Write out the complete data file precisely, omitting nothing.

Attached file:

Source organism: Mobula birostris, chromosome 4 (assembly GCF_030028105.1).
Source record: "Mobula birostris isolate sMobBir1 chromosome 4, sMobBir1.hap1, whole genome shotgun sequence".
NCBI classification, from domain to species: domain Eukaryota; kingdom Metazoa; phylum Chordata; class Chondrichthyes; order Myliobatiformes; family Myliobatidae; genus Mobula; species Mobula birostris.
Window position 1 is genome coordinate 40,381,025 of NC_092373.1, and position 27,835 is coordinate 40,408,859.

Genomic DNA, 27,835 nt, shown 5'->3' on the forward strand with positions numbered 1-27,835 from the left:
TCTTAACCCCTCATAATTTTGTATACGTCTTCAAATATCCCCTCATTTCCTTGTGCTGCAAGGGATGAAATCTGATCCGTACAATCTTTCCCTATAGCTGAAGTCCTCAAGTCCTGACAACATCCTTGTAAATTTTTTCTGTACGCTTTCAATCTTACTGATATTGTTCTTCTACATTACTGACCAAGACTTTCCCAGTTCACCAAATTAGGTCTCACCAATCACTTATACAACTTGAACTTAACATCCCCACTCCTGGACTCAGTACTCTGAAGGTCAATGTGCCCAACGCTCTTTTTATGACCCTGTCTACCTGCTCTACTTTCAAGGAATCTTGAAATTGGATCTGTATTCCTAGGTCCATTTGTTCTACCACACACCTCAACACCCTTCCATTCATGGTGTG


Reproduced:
Source organism: Mobula birostris, chromosome 4 (assembly GCF_030028105.1).
Source record: "Mobula birostris isolate sMobBir1 chromosome 4, sMobBir1.hap1, whole genome shotgun sequence".
NCBI classification, from domain to species: domain Eukaryota; kingdom Metazoa; phylum Chordata; class Chondrichthyes; order Myliobatiformes; family Myliobatidae; genus Mobula; species Mobula birostris.
Window position 1 is genome coordinate 40,381,025 of NC_092373.1, and position 27,835 is coordinate 40,408,859.

Genomic DNA, 27,835 nt, shown 5'->3' on the forward strand with positions numbered 1-27,835 from the left:
TCTTAACCCCTCATAATTTTGTATACGTCTTCAAATATCCCCTCATTTCCTTGTGCTGCAAGGGATGAAATCTGATCCGTACAATCTTTCCCTATAGCTGAAGTCCTCAAGTCCTGACAACATCCTTGTAAATTTTTTCTGTACGCTTTCAATCTTACTGATATTGTTCTTCTACATTACTGACCAAGACTTTCCCAGTTCACCAAATTAGGTCTCACCAATCACTTATACAACTTGAACTTAACATCCCCACTCCTGGACTCAGTACTCTGAAGGTCAATGTGCCCAACGCTCTTTTTATGACCCTGTCTACCTGCTCTACTTTCAAGGAATCTTGAAATTGGATCTGTATTCCTAGGTCCATTTGTTCTACCACACACCTCAACACCCTTCCATTCATGGTGTG